Another nurse pointed out the obvious imbalances of patient numbers. “Working in LTC (long-term care) night shifts for most of my nursing career I have never understood why the administration believes that one nurse is sufficient to handle anywhere from 24-30 patients on a unit. Between all of the paperwork, charting, and patient care that need to be done, it is way too much for a nurse to handle.”

There are indeed a few reasons why laws should be enacted and enforced when it comes to mandatory nurse staffing ratios. All of these following reasons pertain to practicality and common sense and in no way should these reasons be viewed as hindering the general foundation of a hospital. 

The first reason for establishing nurse staffing ratio laws would be to protect the patient. When a nurse is initially informed of a patient's condition, he or she will have no clue as to which patient it was on a list of patients the nurse already has. Remembering the core details of 60 or more patients isn't feasible and it isn't safe. Nurses should never be caught in situations where they have to hesitate before they make a decision on which patient to take care of first. Some nurses today unfortunately know only as much as what is written down in reports, and without the proper knowledge of telling all the patients apart, it becomes more likely for the nurse to make an error.

The second reason for establishing nurse staffing ratios would be to protect the nurse. Nurse have gone above and beyond the call of duty when it comes to patient care, and over the years the amounts of work that nurses have put into a single shift have grown significantly. Recent times have indicated that not only are nurses being overworked in the hospital, but they are also being forced to multitask on a regular basis. There is a reasonable way to be multitasking and there is an unreasonable way to be multitasking, and judging by the opinions of the nurses themselves, the latter seems to be the case.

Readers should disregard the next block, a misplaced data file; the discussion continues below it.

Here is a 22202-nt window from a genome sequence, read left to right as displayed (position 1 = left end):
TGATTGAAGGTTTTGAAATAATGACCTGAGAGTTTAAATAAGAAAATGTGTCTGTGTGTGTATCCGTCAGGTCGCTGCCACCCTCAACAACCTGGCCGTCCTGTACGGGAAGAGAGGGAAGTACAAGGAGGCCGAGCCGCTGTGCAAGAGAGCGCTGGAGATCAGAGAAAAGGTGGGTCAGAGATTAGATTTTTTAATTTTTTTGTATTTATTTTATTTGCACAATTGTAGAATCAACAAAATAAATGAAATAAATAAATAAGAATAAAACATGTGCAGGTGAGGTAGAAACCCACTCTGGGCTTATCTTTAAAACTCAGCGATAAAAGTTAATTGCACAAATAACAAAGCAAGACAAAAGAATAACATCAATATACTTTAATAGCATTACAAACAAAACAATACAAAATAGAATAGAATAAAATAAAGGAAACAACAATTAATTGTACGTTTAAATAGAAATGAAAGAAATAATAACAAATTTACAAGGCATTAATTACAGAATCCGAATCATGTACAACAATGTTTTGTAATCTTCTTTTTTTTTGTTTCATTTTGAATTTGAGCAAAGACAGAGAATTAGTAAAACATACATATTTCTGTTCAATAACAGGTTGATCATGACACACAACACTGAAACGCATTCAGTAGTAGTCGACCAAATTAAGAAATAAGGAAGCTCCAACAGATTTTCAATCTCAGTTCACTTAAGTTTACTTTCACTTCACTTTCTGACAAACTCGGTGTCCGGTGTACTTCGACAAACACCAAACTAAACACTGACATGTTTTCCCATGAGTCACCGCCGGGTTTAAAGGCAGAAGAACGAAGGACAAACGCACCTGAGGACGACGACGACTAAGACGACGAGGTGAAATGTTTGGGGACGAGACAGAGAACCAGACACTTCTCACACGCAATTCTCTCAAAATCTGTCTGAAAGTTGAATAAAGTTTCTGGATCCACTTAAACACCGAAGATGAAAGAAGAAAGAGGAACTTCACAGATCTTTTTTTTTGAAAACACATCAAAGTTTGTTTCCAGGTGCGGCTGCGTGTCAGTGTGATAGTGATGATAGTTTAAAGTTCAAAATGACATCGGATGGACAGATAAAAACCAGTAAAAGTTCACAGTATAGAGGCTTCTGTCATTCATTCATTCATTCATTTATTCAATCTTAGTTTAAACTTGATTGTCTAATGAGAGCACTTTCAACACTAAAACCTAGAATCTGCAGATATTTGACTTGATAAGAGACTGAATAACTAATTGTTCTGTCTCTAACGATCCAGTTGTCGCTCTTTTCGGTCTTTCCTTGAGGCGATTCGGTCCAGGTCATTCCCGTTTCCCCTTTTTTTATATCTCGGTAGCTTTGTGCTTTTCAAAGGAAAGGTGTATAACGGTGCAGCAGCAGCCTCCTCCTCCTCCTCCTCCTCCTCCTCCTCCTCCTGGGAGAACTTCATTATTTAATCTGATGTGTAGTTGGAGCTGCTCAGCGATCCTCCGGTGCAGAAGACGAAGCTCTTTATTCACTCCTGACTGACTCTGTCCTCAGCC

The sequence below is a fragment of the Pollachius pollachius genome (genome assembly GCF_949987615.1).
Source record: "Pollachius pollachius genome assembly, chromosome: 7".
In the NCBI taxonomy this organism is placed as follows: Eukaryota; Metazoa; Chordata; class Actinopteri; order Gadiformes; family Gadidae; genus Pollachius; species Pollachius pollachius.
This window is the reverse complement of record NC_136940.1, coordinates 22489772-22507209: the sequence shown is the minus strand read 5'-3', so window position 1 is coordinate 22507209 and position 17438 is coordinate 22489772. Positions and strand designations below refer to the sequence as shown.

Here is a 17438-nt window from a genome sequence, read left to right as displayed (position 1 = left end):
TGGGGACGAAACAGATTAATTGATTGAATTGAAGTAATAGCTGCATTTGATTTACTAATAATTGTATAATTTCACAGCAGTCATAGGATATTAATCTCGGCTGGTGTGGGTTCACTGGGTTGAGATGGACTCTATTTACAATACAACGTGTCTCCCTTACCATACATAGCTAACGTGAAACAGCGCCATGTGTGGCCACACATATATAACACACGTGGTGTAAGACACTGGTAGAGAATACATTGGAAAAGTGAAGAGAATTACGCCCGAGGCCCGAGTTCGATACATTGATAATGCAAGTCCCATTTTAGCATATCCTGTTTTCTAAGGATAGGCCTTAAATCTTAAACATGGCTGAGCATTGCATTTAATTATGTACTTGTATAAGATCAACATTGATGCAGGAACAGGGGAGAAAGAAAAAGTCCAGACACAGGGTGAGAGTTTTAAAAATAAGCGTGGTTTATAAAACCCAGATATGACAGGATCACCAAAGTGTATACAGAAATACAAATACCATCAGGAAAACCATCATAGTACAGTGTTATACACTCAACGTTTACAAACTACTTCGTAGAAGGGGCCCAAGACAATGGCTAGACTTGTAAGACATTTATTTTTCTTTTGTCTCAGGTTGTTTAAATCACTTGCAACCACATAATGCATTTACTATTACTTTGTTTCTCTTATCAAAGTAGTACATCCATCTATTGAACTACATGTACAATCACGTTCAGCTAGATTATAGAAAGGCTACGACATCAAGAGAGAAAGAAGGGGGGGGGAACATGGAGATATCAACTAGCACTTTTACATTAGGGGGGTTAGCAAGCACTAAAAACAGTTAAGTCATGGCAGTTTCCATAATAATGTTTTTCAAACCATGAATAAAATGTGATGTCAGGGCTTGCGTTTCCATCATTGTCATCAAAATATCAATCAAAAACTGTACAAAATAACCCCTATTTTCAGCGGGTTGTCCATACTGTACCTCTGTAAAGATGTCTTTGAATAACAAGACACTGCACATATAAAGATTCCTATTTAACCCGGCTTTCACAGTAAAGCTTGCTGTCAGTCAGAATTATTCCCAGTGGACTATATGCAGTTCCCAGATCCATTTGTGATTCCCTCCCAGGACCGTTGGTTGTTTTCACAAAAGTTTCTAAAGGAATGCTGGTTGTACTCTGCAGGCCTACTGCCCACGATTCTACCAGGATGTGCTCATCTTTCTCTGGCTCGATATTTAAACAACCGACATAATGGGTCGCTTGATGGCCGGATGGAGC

Administrators tend to forget to take into account the psychological impact high ratios are causing. Fair and balanced ratios narrow the consequences for a nurse. When patients suffer from a lack of care, the reputations of nurses get hurt and it takes a psychological toll on them. There is also a great possibility of a nurse obtaining a condition like PTSD, Post Traumatic Stress Disorder.

The third reason for establishing nurse staffing ratios is to keep the hospitals honest, and more specifically the administrative departments. It has been rumored among nurses that hospitals will do anything to get away with as few nurses and as many patients as possible, and that the use of common sense isn't considered but rather the bottom line. It is unfortunate that in some hospital administrations the bottom line is the only thing that is worried about. As long as certain practices, no matter how underhanded or corrupt they are, make the hospitals money, then that's all that matters. Hospitals establish a matrix for nurses to follow, and depending on the census and the acuity of a patient, only a determined number of nurses are kept. 

The fourth reason for establishing nurse staffing ratios would be to establish better economic responsibility. 13 hospital locations in the state of Ohio recently established police units specifically tied in with their programs, meaning that for any suspicious criminal activities that occur on hospital campuses, these new hospital police forces are allowed to intervene. Robert Coburn has been hired as the Chief of Police for the Adena Hospital in Chillicothe, Ohio, who has an extensive governmental background. While this might look good on the surface, this doesn't do anything to solve the ongoing need of taking care of patients. This could be a classic example of leadership mismanaging its priorities. If money can be raised to establish hospital-specific police forces, then why can't money be raised to support mandatory nurse staffing ratios? There is a saying “Follow the money,” but where exactly is the money leading to?